Can Asset Managers Finally Find a Cure for their Reporting Headaches?
From A-Team Insight:
Clement Miglietti, Chief Product Officer, NeoXam.
It is hard to think of another issue that has been deliberated over more in recent times than the need for accurate reporting. The issue is, as with so many issues relating to market infrastructure, the bigger the problem the harder it is to actually come up with a definitive solution. With investors scrutinizing performance daily and imminent new regulations demanding more reporting, there has never been a more pressing need for asset managers to overcome their client and regulatory reporting challenges.
Impending regulatory changes worldwide, including changes to PRIIPS, MIFIR, SFDR and AIFMD, ask for increased transparency around costs, risk and performance, liquidity, and now sustainability objectives. All this reinforces the necessity of having in-depth reporting around investments. But regulation is by no means the only driver of an increased focus on reporting. There is clearly a realization that service matters when it comes to creating value for investors. Both passive and active managers are trying to broaden the range of services they offer, and they are trying to offer a service that goes beyond generating returns.
Numerous asset managers have already invested heavily in services in a bid to become more than just return generators. Some are extending the reach of their reporting business so broadly that they are becoming tech companies with a view to retaining and winning more business – BlackRock’s Aladdin platform is a prime example of this. In addition to expanding services and managing new regulatory pressures, asset managers are seeking operational efficiencies.
They are also trying to rationalize reporting costs by rethinking how they handle the process. This involves moving from an internal reporting factory to a software-based solution. Further, additional difficulties exist on the horizon as volatile market conditions increase the reporting burden. One only has to look at the fallout from the recent Archegos Capital saga. Volatility around the Viacom stock, underpinned by total return swaps, is likely to increase scrutiny of filings by both the SEC and CFTC. Investment managers should not look at reporting through the lens of damage control. Instead, streamlining internal regulatory processes will increase efficiency and facilitate potential future expansion.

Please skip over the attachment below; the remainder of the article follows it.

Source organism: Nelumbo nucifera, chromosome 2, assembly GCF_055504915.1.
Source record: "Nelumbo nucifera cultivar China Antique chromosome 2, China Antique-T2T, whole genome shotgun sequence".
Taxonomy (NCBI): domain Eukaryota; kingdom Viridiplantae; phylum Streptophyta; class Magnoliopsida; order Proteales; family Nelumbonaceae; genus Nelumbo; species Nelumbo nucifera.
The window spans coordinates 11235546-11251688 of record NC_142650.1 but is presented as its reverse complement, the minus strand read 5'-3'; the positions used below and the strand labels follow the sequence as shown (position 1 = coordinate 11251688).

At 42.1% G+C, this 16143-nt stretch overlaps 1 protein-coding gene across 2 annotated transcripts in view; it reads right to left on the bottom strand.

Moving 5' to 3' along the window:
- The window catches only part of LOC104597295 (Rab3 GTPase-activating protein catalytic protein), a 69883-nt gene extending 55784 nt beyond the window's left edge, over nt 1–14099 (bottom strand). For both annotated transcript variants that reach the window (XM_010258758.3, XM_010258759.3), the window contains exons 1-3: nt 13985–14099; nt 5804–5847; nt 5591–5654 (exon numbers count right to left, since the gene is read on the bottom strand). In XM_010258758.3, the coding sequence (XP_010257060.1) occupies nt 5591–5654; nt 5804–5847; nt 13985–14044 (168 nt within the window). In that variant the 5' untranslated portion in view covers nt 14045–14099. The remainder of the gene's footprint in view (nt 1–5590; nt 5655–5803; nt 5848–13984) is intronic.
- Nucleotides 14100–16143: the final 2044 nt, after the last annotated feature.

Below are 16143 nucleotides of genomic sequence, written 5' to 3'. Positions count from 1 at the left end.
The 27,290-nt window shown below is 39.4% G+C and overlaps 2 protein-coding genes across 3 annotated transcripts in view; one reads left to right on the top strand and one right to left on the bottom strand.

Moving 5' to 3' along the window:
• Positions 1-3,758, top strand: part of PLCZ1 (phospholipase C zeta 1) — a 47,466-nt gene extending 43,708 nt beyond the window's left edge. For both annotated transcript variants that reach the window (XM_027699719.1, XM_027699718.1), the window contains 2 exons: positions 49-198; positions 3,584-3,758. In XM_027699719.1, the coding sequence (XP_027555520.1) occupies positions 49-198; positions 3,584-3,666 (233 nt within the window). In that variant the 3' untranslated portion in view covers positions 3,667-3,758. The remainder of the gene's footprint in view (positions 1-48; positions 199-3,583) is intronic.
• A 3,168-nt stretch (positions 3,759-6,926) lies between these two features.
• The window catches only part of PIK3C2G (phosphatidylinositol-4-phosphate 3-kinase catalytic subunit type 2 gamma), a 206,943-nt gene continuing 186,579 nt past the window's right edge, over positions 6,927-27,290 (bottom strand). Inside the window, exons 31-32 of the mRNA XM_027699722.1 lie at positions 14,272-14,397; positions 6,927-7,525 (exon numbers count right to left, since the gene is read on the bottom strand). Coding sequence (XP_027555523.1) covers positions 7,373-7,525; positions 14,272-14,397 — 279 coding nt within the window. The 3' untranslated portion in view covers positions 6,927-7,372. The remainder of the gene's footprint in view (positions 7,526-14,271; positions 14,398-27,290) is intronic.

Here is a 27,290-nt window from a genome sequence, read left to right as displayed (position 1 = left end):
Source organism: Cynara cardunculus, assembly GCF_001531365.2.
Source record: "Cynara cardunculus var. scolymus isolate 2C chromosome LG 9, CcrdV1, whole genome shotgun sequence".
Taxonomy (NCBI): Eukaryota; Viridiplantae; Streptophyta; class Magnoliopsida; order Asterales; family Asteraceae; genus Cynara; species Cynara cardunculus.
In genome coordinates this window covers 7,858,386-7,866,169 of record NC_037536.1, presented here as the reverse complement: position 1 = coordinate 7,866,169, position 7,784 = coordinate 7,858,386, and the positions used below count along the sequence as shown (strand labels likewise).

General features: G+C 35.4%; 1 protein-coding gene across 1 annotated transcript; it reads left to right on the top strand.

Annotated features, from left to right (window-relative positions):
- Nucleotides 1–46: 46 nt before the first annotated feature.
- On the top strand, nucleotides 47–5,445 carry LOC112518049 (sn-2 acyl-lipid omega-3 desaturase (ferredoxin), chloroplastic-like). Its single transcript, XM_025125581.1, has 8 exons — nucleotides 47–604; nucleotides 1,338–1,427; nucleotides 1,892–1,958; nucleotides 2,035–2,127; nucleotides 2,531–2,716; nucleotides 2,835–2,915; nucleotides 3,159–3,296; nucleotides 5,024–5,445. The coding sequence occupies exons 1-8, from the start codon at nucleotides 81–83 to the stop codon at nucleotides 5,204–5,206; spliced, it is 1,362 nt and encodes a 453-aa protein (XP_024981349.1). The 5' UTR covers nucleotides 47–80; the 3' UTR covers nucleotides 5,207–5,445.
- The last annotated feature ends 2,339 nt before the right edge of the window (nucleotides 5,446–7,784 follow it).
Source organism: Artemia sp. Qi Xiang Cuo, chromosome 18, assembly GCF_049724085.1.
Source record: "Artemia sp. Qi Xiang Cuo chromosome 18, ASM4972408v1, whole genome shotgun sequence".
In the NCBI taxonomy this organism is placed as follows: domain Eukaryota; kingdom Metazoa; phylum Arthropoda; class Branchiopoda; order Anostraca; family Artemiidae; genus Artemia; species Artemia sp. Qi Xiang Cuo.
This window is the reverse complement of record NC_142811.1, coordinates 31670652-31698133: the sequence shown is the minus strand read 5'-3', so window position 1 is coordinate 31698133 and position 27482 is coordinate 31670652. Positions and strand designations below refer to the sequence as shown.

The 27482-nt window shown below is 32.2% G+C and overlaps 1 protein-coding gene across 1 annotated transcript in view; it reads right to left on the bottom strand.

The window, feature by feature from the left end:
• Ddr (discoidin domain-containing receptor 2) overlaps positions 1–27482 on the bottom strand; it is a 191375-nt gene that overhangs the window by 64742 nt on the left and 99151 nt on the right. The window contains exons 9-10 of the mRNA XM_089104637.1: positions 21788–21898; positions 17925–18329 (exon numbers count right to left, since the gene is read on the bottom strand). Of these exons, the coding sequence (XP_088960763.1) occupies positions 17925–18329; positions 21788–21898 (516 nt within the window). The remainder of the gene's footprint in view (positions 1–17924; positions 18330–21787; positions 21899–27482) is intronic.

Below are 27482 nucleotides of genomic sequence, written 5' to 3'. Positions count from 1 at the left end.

All difficult scenarios have potential benefits. If investment managers start reviewing their regulatory reporting processes now, they will be well placed to reduce costs and increase efficiencies. In order to make an assessment on what constitutes efficient reporting, asset managers need to have a more complete offering than ever before.
This includes adopting a more service-oriented approach that provides trustworthy, real-time positions, centralizing all information into one central location for client reporting. Having accurate and timely reporting may not solve all the headaches asset managers face, but it does at least move the issue on from something that is endlessly debated to a tangible solution that allows asset managers to focus their efforts on expanding services to investors, as opposed to being weighed down by heavy reporting administration.